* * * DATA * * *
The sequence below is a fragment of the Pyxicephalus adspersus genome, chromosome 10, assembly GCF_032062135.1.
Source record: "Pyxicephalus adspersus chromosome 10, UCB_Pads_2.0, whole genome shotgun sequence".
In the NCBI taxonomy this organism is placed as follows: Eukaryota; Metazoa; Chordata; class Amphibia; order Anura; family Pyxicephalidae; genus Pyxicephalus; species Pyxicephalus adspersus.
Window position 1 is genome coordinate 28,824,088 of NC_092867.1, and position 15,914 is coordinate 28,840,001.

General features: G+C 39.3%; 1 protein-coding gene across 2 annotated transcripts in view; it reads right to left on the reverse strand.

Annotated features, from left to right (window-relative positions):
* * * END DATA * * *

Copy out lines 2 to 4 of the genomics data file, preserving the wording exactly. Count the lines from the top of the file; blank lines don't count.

Source record: "Pyxicephalus adspersus chromosome 10, UCB_Pads_2.0, whole genome shotgun sequence".
In the NCBI taxonomy this organism is placed as follows: Eukaryota; Metazoa; Chordata; class Amphibia; order Anura; family Pyxicephalidae; genus Pyxicephalus; species Pyxicephalus adspersus.
Window position 1 is genome coordinate 28,824,088 of NC_092867.1, and position 15,914 is coordinate 28,840,001.